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Holiday Worship

Celebrate the Season! You are invited to join these churches for their Holiday Worship Services.

Rejoice, Rejoice! Come celebrate with us this season CHRISTMAS EVE

4 pm Family Service 7 & 9 pm Candlelight Service & Holy Communion

Nursery available at the 4 and 7 pm services

Join us for our Christmas Cantata Sunday, December 16th • 8 & 10:30 am service


Christmas Begins with Christ! 12/24 -- Christmas Eve Candlelight Worship Times: 4:00, 6:00, and 8:00 p.m. 12/25 -- Christmas Day Worship: 10:00 a.m.

Begin the New Year with Hope!

CELEBRATE ADVENT IN WORSHIP WITH PEPC December 16: Conspire to Give Gratefully December 23: Conspire to Love the World December 24: The Christmas Conspiracy (5:00pm, 7:00pm, 8:30pm - Candlelight Services) Parker Evangelical Presbyterian Church 9030 Miller Road; Parker, CO 80138 303-841-2125 •

Christmas Eve Services Dec. 24 4:00 pm | 6:00 pm 8:00 pm |11:00 pm

$10 adult, $5 child

Christmas Day Service Dec. 25 @ 10:00 am 9300 E. Belleview Ave. Greenwood Village, CO 303.770.9300

7051 East Parker Hills Ct. • Parker, CO 303-841-3739 •

Sunday Services at 8:45 and 10:30am

The Glory of His Majesty Christmas dinner and children's choir Dec. 16th @ 5:00 pm

TRINITY LUTHERAN CHURCH 4740 N Hwy 83 Franktown, CO (303) 841-4660

10 Elbert County News

Shoppers fill the downtown Elizabeth area after the annual tree lighting ceremony. The event prefaced the Chamber of Commerce’s monthly First Friday event, where shops and A few onlookers linger just outside the Elizabeth Police Station after merchants a tree lighting ceremony on Dec. 1. The 30-foot Colorado blue spruce extend their was donated by the Elizabeth Tree Board in 1999. shopping hours to 8 p.m.

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The season gained some sparkle Dec. 1 when Elizabeth Mayor Clay Hurst threw the switch that lit the town’s 30-foot tree. Around 300 people gathered to watch on a day that also featured a holiday parade and First Friday Night Live, when merchants host extended hours for shoppers. And the first couple of the holiday season, Santa and Mrs. Claus, were on hand to pose for photos with children.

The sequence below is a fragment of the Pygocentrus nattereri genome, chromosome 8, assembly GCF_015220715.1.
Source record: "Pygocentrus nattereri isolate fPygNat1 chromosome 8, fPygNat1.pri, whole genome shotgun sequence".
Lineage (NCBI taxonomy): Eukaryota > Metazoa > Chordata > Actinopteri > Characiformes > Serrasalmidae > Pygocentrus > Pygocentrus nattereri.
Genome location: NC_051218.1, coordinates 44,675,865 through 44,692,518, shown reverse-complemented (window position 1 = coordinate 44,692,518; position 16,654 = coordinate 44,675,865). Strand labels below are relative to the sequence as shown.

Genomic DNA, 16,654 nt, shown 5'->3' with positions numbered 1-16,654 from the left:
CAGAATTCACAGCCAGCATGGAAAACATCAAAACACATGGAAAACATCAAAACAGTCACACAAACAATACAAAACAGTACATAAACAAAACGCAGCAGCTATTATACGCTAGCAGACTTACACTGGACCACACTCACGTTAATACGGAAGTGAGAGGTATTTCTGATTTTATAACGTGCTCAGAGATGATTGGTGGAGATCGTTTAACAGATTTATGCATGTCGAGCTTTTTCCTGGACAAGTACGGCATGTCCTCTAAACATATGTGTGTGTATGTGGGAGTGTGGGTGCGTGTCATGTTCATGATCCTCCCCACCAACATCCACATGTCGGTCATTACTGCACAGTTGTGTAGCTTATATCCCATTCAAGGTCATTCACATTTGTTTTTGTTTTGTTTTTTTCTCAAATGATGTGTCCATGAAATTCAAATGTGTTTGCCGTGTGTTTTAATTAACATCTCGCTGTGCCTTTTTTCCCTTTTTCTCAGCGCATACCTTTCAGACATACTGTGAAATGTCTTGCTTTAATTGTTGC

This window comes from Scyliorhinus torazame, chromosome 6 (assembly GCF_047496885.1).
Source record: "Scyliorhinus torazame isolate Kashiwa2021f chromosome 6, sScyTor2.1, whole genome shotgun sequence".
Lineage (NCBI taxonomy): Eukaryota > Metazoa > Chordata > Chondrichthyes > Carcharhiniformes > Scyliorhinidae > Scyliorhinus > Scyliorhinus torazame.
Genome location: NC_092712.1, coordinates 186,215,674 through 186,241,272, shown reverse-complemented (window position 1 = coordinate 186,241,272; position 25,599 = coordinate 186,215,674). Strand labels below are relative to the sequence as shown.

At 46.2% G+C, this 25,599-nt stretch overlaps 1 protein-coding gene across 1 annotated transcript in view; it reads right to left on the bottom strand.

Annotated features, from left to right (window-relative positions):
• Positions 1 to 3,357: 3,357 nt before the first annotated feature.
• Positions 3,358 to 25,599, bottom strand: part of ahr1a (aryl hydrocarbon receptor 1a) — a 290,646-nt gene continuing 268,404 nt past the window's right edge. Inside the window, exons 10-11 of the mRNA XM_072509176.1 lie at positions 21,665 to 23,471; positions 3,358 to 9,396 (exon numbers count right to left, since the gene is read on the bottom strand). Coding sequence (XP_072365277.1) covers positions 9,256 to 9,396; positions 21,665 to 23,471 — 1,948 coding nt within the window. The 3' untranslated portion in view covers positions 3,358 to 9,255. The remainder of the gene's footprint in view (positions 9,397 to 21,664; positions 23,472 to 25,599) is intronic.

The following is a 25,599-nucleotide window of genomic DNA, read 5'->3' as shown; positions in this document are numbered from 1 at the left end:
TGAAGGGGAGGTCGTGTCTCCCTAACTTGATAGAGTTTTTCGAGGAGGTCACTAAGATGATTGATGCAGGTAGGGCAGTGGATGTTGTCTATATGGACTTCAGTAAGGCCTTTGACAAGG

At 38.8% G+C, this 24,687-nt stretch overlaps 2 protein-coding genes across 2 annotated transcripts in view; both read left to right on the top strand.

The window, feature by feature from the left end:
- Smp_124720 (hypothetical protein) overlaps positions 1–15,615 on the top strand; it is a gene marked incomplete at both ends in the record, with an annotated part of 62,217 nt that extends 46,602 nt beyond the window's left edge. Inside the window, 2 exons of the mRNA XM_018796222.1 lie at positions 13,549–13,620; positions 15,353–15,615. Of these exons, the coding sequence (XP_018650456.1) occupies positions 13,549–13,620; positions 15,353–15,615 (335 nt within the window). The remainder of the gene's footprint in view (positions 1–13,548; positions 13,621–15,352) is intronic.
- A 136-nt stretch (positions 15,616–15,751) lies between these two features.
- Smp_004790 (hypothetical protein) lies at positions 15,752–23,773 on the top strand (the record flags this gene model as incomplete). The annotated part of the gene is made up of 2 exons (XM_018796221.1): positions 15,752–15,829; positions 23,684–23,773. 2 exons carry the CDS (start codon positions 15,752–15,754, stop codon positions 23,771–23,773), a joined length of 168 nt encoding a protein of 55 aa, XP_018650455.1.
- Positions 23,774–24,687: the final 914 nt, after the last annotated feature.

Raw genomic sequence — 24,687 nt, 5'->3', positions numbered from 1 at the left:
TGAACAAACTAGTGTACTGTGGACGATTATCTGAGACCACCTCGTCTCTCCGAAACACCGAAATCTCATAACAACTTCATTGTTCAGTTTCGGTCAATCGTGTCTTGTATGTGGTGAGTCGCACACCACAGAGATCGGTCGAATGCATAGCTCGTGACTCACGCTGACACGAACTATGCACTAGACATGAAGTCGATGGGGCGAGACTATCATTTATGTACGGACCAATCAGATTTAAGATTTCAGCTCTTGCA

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December 13, 2012

Hound: Dogs’ tracking is admissible evidence Hound continues from Page 1

for their generosity and kindness in caring for our fourlegged deputies,” said Heap. Red, Radar and Hurst have completed several successful searches in Elbert County and throughout Colorado. Red and Radar are two of nine working bloodhounds in the state. Sometimes called “a nose with a dog attached,” bloodhounds are so proficient at scent tracking, the result of their work is admissible evidence in court.

HAVE A NEWS TIP? Our team of professional reporters, photographers and editors are out in the community to bring you the news each week, but we can't do it alone. Send your news tips, your own photographs, event information, letters, commentaries ... Please share by contacting us at news@ourcoloradonews. com and we will take it from there.

South MetroLIFE

Elbert County News 11 December 13, 2012

Holiday concert goes for baroque

Classical group stages show with Christmas theme

By Sonya Ellingboe

sellingboe@ourcoloradonews. com

Englewood Arts, chaired by cellist/educator Eric Bertoluzzi, will present “Baroque Christmas,” a concert of baroque music, including a selection of traditional Christmas carols, arranged by Matthew Naughtin. The concert by the Up Close and Musical ensemble of accomplished classical musicians will be at 2 p.m. Dec. 15 in Englewood’s Hampden Hall. (Located on the second level of the Englewood Civic Center, 1000 Englewood Parkway.) Featured soloists include Eric Bertoluzzi, cello; Frank Nowell, harpsichord; and CSO principal trumpet Justin Bartels. The ensemble will provide accompaniment in the first half of the concert and be featured in the second half. The program will include Vivaldi’s “Sonata No. 4 for Cello and Harpsichord,” Bach’s “French Suite No. 5 for Harpsichord” and Neruda’s “Concerto for Trumpet.” This is part of the Chamber Music of the Masters series, which will offer five additional Saturday afternoon concerts in the first half of 2013. (Saturday afternoon is a time when musicians from the Colorado Symphony and other orchestras are available.) In addition to practicing for this concert in his office at the Museum of Outdoor Arts, Bertoluzzi has a desk and table filled with a variety of project plans to bring the arts to Englewood residents. “It’s so important to enrich the community — there’s more to life than just the bare necessities,” he said, adding praise for cooperation by city staff.